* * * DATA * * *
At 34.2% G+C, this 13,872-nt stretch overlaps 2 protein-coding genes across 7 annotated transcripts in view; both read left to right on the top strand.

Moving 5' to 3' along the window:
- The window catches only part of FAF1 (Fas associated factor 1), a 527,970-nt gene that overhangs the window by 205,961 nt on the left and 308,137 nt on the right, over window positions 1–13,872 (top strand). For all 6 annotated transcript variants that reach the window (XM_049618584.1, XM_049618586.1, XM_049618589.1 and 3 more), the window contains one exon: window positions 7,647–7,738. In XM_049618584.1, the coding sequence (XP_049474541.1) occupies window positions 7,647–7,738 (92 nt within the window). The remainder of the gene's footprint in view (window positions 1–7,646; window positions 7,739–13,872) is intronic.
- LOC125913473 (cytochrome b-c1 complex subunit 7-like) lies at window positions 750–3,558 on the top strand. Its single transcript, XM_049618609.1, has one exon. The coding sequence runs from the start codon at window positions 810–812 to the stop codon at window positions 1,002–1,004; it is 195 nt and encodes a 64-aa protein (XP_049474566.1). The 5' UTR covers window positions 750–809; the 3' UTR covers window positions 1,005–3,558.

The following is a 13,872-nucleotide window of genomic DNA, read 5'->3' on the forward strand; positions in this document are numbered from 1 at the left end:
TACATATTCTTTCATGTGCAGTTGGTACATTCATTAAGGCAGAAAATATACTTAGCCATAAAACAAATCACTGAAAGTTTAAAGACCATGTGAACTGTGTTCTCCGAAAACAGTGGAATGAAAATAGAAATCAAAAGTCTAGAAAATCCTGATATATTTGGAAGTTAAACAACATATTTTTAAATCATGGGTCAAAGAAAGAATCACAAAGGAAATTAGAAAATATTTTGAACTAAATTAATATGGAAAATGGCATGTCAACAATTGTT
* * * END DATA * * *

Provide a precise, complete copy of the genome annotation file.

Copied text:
At 34.2% G+C, this 13,872-nt stretch overlaps 2 protein-coding genes across 7 annotated transcripts in view; both read left to right on the top strand.

Moving 5' to 3' along the window:
- The window catches only part of FAF1 (Fas associated factor 1), a 527,970-nt gene that overhangs the window by 205,961 nt on the left and 308,137 nt on the right, over window positions 1–13,872 (top strand). For all 6 annotated transcript variants that reach the window (XM_049618584.1, XM_049618586.1, XM_049618589.1 and 3 more), the window contains one exon: window positions 7,647–7,738. In XM_049618584.1, the coding sequence (XP_049474541.1) occupies window positions 7,647–7,738 (92 nt within the window). The remainder of the gene's footprint in view (window positions 1–7,646; window positions 7,739–13,872) is intronic.
- LOC125913473 (cytochrome b-c1 complex subunit 7-like) lies at window positions 750–3,558 on the top strand. Its single transcript, XM_049618609.1, has one exon. The coding sequence runs from the start codon at window positions 810–812 to the stop codon at window positions 1,002–1,004; it is 195 nt and encodes a 64-aa protein (XP_049474566.1). The 5' UTR covers window positions 750–809; the 3' UTR covers window positions 1,005–3,558.

The following is a 13,872-nucleotide window of genomic DNA, read 5'->3' on the forward strand; positions in this document are numbered from 1 at the left end:
TACATATTCTTTCATGTGCAGTTGGTACATTCATTAAGGCAGAAAATATACTTAGCCATAAAACAAATCACTGAAAGTTTAAAGACCATGTGAACTGTGTTCTCCGAAAACAGTGGAATGAAAATAGAAATCAAAAGTCTAGAAAATCCTGATATATTTGGAAGTTAAACAACATATTTTTAAATCATGGGTCAAAGAAAGAATCACAAAGGAAATTAGAAAATATTTTGAACTAAATTAATATGGAAAATGGCATGTCAACAATTGTT